Some recent publications stress the higher incidence of morbidity and costly complications in PEG as compared to LG procedures [2,9]. In contrast, in our series we experienced complications in only 26% of patients and all were minor. It is difficult to compare our data with the literature where overall complication rates between 4% and 43% have been reported in the pediatric population [23,24]. This range in rate of observed complications is so broad likely because these studies report very different types of complications. For example, erythema and granuloma are regarded as complications by some authors, but not by others [25]. While, some authors consider multiple system organ failure, cancer, and acquired immune deficiency syndrome as predisposing factors for major complications of PEG procedures [26]. Vervloessem et al. [27] reported that children with a ventricular peritoneal shunt had a higher incidence of major complications. In contrast other authors did not consider these as a major contraindication to PEG [28]. Furthermore, some physicians believe that PEG positioning may predispose to GERD but a strict etiopathogenetic correlation has still to be proven [23,24]. In our series, none of the infants presented the abovementioned predisposing factors for major complications of PEG tube placement. With regards to GERD, it was never observed in our patients after PEG placement. The possible explanation of our findings may lie in the fact that, since we considered GERD as a contraindication, it was always ruled out before performing PEG placement and, when present, we would combine it with a laparoscopic anti-reflux procedure. Furthermore, the incidence of postoperative GERD may have been decreased by positioning the PEG tube in a lesser curvature location, rather than on the greater curvature of the stomach between the gastric body and the antrum as suggested in a previous study by Seekri et al. [15] It is likely that placing the PEG distally into the stomach may reduce the traction on the fundus, preserving the His angle and thus avoid a risk for GERD development.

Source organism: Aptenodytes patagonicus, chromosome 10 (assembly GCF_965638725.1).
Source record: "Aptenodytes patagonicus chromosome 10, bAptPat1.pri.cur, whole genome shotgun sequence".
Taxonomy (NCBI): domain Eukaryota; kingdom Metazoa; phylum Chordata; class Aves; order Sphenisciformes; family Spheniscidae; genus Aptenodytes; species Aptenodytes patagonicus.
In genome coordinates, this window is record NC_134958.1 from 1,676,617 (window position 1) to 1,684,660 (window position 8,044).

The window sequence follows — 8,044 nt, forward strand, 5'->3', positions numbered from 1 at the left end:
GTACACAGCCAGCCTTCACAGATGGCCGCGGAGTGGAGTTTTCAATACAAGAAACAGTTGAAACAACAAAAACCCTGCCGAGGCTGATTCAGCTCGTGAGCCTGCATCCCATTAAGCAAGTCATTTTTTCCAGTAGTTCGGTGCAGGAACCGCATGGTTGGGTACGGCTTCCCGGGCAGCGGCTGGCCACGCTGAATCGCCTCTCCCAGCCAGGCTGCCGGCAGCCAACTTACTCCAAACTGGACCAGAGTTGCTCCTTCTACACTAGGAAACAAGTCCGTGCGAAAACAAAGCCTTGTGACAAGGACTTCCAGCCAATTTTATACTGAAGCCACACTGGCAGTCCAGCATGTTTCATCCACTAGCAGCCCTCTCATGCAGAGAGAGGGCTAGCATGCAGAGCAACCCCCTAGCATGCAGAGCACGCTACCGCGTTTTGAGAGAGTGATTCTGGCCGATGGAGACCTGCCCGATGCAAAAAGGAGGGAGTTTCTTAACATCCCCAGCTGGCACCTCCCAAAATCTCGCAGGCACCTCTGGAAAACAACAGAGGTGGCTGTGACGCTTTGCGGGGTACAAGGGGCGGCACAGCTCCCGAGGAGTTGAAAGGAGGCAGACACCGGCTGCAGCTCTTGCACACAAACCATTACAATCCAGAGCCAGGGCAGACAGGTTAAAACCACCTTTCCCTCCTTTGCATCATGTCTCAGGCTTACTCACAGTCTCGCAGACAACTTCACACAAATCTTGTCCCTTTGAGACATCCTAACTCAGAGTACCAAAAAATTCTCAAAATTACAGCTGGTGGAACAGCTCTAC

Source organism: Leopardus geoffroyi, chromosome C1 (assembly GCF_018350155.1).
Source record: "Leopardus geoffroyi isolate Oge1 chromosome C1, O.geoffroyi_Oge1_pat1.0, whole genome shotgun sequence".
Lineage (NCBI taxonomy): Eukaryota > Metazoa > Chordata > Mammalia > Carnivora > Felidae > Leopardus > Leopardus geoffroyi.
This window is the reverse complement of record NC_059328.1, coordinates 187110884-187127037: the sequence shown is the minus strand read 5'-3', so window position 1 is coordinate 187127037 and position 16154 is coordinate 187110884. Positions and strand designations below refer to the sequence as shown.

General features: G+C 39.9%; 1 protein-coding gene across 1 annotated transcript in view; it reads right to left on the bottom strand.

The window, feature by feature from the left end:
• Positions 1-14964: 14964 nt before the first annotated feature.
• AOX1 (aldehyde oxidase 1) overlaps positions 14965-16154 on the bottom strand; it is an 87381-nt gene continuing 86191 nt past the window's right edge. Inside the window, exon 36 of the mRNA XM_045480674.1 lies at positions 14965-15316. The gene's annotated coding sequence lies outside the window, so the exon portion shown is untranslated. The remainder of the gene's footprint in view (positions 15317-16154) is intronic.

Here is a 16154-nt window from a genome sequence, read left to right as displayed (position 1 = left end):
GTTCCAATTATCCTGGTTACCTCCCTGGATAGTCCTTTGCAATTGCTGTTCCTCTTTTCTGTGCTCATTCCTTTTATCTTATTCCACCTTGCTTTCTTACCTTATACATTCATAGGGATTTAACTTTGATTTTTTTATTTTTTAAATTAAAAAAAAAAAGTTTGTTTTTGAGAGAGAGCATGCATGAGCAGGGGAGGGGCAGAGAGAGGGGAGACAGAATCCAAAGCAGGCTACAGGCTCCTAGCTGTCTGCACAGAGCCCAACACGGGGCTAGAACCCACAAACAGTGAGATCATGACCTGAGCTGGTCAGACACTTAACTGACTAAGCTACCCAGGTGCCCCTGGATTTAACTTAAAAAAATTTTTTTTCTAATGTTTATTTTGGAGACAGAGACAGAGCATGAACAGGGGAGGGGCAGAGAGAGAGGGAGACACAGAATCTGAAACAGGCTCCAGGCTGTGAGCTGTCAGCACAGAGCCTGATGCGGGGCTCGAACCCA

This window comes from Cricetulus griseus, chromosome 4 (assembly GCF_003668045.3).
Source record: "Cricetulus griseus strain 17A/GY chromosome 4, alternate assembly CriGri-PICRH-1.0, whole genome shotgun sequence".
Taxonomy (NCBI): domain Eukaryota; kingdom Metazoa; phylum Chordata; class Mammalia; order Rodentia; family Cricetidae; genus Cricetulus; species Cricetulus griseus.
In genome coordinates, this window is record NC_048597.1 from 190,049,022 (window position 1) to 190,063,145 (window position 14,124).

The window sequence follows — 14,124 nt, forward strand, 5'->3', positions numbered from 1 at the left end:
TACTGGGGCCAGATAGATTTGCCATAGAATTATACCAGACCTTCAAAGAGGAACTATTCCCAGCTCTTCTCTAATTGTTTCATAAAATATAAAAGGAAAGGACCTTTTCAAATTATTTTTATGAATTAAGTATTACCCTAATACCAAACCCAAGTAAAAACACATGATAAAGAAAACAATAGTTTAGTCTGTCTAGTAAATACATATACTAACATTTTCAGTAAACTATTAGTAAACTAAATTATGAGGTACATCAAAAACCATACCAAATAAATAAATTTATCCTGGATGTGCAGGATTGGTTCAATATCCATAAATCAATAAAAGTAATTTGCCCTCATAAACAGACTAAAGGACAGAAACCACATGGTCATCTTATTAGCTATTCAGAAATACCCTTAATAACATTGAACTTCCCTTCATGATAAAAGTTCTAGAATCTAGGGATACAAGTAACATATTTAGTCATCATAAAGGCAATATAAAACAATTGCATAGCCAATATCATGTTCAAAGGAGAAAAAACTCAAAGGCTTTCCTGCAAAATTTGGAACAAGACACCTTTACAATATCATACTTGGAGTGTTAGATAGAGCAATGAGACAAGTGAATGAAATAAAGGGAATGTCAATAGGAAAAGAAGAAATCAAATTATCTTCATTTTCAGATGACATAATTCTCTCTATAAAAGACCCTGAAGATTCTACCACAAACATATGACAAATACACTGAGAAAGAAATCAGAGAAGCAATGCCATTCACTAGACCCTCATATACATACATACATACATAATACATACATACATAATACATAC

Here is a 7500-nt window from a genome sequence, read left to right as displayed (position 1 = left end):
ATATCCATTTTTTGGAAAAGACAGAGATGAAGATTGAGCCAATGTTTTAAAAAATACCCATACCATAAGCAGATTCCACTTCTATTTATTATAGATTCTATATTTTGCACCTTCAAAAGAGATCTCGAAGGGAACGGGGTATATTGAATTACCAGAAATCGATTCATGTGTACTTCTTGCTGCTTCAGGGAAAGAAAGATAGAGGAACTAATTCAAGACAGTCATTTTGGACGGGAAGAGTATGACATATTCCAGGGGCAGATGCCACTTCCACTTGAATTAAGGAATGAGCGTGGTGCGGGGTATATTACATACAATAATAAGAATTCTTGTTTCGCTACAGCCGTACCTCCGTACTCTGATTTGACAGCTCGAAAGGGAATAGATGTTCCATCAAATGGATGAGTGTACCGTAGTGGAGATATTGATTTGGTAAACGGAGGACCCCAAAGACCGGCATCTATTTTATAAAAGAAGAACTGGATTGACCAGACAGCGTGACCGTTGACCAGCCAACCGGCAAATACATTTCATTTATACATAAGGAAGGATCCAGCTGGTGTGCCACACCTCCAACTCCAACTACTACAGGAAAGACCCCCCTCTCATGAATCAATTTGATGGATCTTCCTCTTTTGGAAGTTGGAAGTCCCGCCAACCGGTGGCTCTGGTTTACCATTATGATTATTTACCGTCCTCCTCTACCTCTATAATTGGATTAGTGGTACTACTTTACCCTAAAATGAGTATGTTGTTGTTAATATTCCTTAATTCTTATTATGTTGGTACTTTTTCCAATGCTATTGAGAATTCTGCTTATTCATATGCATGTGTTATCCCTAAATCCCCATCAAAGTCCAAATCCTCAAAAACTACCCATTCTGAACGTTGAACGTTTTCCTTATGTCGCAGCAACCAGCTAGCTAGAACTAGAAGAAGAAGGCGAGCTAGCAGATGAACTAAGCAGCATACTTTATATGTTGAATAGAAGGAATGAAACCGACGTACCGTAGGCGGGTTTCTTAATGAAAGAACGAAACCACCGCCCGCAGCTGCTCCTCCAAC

With regards to the surgical technique, the incidence of major complications in children is reported to be between 0.5% and 17% after PEG placement and 0% and 4% following LG [29]. In particular, a recent paper reported an incidence of gastro-colic fistula in 3.8% of PEG and 0% of LG procedures and of early tube dislodgement in 7.6% of PEG and in 0% of LG procedures performed in infants. The subsequent increase of costs for the treatment of complications led authors to conclude that infants undergoing PEG have more morbidity and costly complications and that LG may be the less burdensome approach to gastrostomy [9]. Our experience does not seem to reproduce the results of the previous cited study as no major complications were recorded. With regards to minor complications, these are usually easy to treat and do not denote any clinical significance or discomfort for children and parents. In this series, no child experienced respiratory problems related to the procedure. Indeed, in small infants the use of a neonatal endoscope (6-mm diameter) under general anesthesia with endotracheal intubation may have helped to avoid tracheal compression by the endoscope and insufflations of the stomach thus preventing onset of respiratory issues [2].